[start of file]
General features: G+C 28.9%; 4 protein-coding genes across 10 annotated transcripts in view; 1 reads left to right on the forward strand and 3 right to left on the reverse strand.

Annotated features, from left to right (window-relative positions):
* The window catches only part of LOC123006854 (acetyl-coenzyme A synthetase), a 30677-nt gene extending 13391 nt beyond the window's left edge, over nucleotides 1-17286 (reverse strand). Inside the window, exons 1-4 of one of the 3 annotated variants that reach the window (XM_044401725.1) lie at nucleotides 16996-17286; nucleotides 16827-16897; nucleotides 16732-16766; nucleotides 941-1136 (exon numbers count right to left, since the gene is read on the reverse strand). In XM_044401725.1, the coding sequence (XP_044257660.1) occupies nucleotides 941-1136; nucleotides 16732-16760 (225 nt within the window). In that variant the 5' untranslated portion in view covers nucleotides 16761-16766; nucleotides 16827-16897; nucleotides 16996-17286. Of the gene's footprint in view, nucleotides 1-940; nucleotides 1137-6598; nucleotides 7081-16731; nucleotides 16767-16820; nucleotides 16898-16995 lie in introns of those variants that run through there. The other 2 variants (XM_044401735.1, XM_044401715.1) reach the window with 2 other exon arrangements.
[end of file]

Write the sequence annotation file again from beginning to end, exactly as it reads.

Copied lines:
General features: G+C 28.9%; 4 protein-coding genes across 10 annotated transcripts in view; 1 reads left to right on the forward strand and 3 right to left on the reverse strand.

Annotated features, from left to right (window-relative positions):
* The window catches only part of LOC123006854 (acetyl-coenzyme A synthetase), a 30677-nt gene extending 13391 nt beyond the window's left edge, over nucleotides 1-17286 (reverse strand). Inside the window, exons 1-4 of one of the 3 annotated variants that reach the window (XM_044401725.1) lie at nucleotides 16996-17286; nucleotides 16827-16897; nucleotides 16732-16766; nucleotides 941-1136 (exon numbers count right to left, since the gene is read on the reverse strand). In XM_044401725.1, the coding sequence (XP_044257660.1) occupies nucleotides 941-1136; nucleotides 16732-16760 (225 nt within the window). In that variant the 5' untranslated portion in view covers nucleotides 16761-16766; nucleotides 16827-16897; nucleotides 16996-17286. Of the gene's footprint in view, nucleotides 1-940; nucleotides 1137-6598; nucleotides 7081-16731; nucleotides 16767-16820; nucleotides 16898-16995 lie in introns of those variants that run through there. The other 2 variants (XM_044401735.1, XM_044401715.1) reach the window with 2 other exon arrangements.